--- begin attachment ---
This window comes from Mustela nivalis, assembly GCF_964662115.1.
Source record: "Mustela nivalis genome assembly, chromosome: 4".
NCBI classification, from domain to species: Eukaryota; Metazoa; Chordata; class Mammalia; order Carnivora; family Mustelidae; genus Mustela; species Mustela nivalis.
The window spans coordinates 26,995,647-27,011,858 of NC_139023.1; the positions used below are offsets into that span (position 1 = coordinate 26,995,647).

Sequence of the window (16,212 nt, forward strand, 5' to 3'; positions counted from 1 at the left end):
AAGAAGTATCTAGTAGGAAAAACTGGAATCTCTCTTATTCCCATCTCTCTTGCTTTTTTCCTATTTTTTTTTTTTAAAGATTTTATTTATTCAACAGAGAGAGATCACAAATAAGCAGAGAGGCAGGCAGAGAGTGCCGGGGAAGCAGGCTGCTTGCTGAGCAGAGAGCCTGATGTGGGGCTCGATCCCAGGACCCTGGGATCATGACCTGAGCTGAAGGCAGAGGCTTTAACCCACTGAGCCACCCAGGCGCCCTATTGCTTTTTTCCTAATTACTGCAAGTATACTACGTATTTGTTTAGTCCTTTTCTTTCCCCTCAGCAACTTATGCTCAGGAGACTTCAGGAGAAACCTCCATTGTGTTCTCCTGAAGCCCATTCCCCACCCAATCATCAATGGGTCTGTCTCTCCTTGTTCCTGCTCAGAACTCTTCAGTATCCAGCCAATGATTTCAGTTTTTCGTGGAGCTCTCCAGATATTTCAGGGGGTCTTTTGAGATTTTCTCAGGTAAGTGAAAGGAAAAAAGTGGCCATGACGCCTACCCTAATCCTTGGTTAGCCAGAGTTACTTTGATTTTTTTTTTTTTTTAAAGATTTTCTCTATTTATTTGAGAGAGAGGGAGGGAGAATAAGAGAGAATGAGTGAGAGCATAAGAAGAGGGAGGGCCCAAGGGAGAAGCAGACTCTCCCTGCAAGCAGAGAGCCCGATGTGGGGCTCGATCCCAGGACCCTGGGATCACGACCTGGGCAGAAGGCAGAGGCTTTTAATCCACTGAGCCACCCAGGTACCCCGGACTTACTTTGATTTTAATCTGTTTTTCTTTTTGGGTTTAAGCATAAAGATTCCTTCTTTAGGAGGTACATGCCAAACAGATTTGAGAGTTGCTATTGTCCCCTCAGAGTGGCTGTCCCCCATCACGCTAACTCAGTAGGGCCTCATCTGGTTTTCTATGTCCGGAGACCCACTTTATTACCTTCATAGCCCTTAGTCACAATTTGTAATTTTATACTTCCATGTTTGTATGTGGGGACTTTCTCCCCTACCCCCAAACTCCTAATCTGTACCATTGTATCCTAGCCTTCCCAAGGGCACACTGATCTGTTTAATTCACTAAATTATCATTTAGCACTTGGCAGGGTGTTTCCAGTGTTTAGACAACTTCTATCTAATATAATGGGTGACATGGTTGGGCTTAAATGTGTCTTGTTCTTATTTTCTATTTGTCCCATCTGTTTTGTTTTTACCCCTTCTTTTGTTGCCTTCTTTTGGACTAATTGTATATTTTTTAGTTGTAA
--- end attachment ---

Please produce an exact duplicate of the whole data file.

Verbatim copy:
This window comes from Mustela nivalis, assembly GCF_964662115.1.
Source record: "Mustela nivalis genome assembly, chromosome: 4".
NCBI classification, from domain to species: Eukaryota; Metazoa; Chordata; class Mammalia; order Carnivora; family Mustelidae; genus Mustela; species Mustela nivalis.
The window spans coordinates 26,995,647-27,011,858 of NC_139023.1; the positions used below are offsets into that span (position 1 = coordinate 26,995,647).

Sequence of the window (16,212 nt, forward strand, 5' to 3'; positions counted from 1 at the left end):
AAGAAGTATCTAGTAGGAAAAACTGGAATCTCTCTTATTCCCATCTCTCTTGCTTTTTTCCTATTTTTTTTTTTTAAAGATTTTATTTATTCAACAGAGAGAGATCACAAATAAGCAGAGAGGCAGGCAGAGAGTGCCGGGGAAGCAGGCTGCTTGCTGAGCAGAGAGCCTGATGTGGGGCTCGATCCCAGGACCCTGGGATCATGACCTGAGCTGAAGGCAGAGGCTTTAACCCACTGAGCCACCCAGGCGCCCTATTGCTTTTTTCCTAATTACTGCAAGTATACTACGTATTTGTTTAGTCCTTTTCTTTCCCCTCAGCAACTTATGCTCAGGAGACTTCAGGAGAAACCTCCATTGTGTTCTCCTGAAGCCCATTCCCCACCCAATCATCAATGGGTCTGTCTCTCCTTGTTCCTGCTCAGAACTCTTCAGTATCCAGCCAATGATTTCAGTTTTTCGTGGAGCTCTCCAGATATTTCAGGGGGTCTTTTGAGATTTTCTCAGGTAAGTGAAAGGAAAAAAGTGGCCATGACGCCTACCCTAATCCTTGGTTAGCCAGAGTTACTTTGATTTTTTTTTTTTTTTAAAGATTTTCTCTATTTATTTGAGAGAGAGGGAGGGAGAATAAGAGAGAATGAGTGAGAGCATAAGAAGAGGGAGGGCCCAAGGGAGAAGCAGACTCTCCCTGCAAGCAGAGAGCCCGATGTGGGGCTCGATCCCAGGACCCTGGGATCACGACCTGGGCAGAAGGCAGAGGCTTTTAATCCACTGAGCCACCCAGGTACCCCGGACTTACTTTGATTTTAATCTGTTTTTCTTTTTGGGTTTAAGCATAAAGATTCCTTCTTTAGGAGGTACATGCCAAACAGATTTGAGAGTTGCTATTGTCCCCTCAGAGTGGCTGTCCCCCATCACGCTAACTCAGTAGGGCCTCATCTGGTTTTCTATGTCCGGAGACCCACTTTATTACCTTCATAGCCCTTAGTCACAATTTGTAATTTTATACTTCCATGTTTGTATGTGGGGACTTTCTCCCCTACCCCCAAACTCCTAATCTGTACCATTGTATCCTAGCCTTCCCAAGGGCACACTGATCTGTTTAATTCACTAAATTATCATTTAGCACTTGGCAGGGTGTTTCCAGTGTTTAGACAACTTCTATCTAATATAATGGGTGACATGGTTGGGCTTAAATGTGTCTTGTTCTTATTTTCTATTTGTCCCATCTGTTTTGTTTTTACCCCTTCTTTTGTTGCCTTCTTTTGGACTAATTGTATATTTTTTAGTTGTAA